I thought alcohol was the answer, and I couldn’t imagine life without. The more I had it, the more I needed it to survive everything. I couldn’t meet new people sober. I couldn’t make friends, I couldn’t date… After so many years, getting wasted was my identity, my passion and my reputation.

When friends, family, or boyfriends expressed concern, I answered with what I felt was the truth: “I’m young, I’ll grow out of it!” “No, I won’t be drunk all the time when I’m a mother!” Or my favourite, “I’m just having fun, what’s the big deal?” – Sadly, getting drunk was my only way to have fun.

I moved away from places when I was too ashamed of my behaviour. I spun stories to others and to myself so that I seemed spontaneous and adventurous – really though, I was just running from this ME I thought I wanted to be. As the saying goes, Wherever you go, there you are.

I couldn’t escape myself no matter how hard I tried.

After I got pregnant with my first daughter, I watched people around me drink and thought, “I’m done with that life. Look at how those drunk people are behaving.”

I felt embarrassed that I had ever even acted like those people.

I refocused my attention, just as I’d thought I would. I suddenly felt like I had a purpose. I was growing a little girl inside of me and I was going to give her the world. I was so excited to be a mom! Who was she? I couldn’t wait to meet her!

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I couldn’t think of anything else my entire pregnancy. I woke up on August 22nd to a phone call from my little sister telling me our mother had died… I went into labour a few hours after that and my daughter was born at 1:27am the next morning, which made it my 31st birthday. So I woke up that morning without a mom, and went to sleep that night as a mom.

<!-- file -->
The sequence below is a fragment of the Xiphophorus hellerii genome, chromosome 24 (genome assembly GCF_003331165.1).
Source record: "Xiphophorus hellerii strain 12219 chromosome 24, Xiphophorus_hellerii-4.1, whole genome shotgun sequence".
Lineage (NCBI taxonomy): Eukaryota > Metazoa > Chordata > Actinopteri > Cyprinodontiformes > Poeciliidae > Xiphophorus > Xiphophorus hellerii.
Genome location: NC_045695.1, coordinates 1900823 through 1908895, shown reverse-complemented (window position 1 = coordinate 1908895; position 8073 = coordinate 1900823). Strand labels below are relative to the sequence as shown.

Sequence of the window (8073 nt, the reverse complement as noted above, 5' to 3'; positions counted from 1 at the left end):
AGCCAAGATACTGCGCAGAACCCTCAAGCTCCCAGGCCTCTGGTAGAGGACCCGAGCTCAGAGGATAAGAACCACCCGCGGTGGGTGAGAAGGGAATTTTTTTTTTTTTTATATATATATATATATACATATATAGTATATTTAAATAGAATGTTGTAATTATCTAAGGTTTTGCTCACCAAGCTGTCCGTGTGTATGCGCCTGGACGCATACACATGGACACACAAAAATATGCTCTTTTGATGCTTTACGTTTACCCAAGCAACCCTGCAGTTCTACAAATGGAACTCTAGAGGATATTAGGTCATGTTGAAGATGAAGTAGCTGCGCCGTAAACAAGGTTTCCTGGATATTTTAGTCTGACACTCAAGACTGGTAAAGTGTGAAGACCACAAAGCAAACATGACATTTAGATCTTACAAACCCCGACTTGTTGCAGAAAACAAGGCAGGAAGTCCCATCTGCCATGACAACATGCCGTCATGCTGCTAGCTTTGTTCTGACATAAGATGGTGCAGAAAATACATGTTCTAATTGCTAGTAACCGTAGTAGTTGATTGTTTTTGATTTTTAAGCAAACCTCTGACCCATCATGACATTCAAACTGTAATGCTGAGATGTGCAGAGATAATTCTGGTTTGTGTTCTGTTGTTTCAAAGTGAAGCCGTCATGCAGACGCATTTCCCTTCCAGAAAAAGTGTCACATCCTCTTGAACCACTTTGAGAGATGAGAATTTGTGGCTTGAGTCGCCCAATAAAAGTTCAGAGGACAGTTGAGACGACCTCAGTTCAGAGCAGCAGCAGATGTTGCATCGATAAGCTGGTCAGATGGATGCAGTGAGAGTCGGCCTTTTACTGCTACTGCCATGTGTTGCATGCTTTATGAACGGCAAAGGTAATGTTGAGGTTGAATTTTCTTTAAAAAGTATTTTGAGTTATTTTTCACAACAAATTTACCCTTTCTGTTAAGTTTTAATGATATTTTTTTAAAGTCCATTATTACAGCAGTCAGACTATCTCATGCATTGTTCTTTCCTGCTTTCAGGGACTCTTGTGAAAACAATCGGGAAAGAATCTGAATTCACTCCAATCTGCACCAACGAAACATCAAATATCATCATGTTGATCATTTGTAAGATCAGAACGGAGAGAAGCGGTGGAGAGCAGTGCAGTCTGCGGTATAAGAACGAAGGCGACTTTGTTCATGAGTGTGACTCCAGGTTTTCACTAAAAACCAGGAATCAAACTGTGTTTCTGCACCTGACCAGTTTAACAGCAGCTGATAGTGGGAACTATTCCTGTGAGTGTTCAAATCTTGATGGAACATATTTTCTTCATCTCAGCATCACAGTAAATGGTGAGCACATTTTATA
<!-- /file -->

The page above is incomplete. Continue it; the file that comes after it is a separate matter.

I had never had two feelings like that inside me at the same time. It was like a hollow bliss. I didn’t know how to breathe, but I had just created breath. I didn’t know how to feel happy and yet I was smiling at this beautiful baby girl that had just come through ME. The real me.

The experience of labour and of giving birth was the most vulnerable state I had ever been in. This was one of the first times I ever really felt like my boyfriend, Russ, loved me – and I think I felt that way because it was the first thing I had done that I was truly proud of, probably in my whole life. I had been vulnerable and done something I was proud of – no wonder I felt loved, I may have even loved myself that day!

It didn’t take long before I got blackout drunk again. A couple of months after having my precious daughter, L, I was back at it. I felt bipolar to be honest. I loved my daughter and felt so happy to have her, but then I’d feel such tremendous guilt for even smiling in a world in which my mother no longer existed. I would cry daily, dripping tears onto my sleeping baby, not knowing how I was going to survive this. Then I’d think of all of the worse things other people have had to endure and try to render my problems insignificant.

I just wanted to call my mom and tell her that I had had my first child. I wanted to tell her I understood her love for me now. I wanted her to meet my daughter. She would’ve loved her granddaughter so much!

On Christmas Day, when L was 4 months old, I got extremely drunk in front of all my relatives and partner. It was our first Christmas without my Mom, so of course I had an excuse. When I woke up the next day, the shame was overwhelming… I didn’t want to be this kind of mother. I told my boyfriend that I was going to quit drinking again. It lasted almost 3 months that time. After each and every time I quit for a significant amount of time, I thought – well if I were an alcoholic I wouldn’t be able to stop for this long, so I must be fine… and then I’d try to drink again. This vicious cycle was killing me… and my relationship.

I had given birth to my daughter in a pool at home, I ate organic food, I used all natural products, I breastfed. By day, I was this super healthy mom and then every few nights, I was drunk and smoking cigarettes. I was a walking contradiction and I couldn’t justify one to the other. This was who I was and I didn’t know how to be just one of those entities.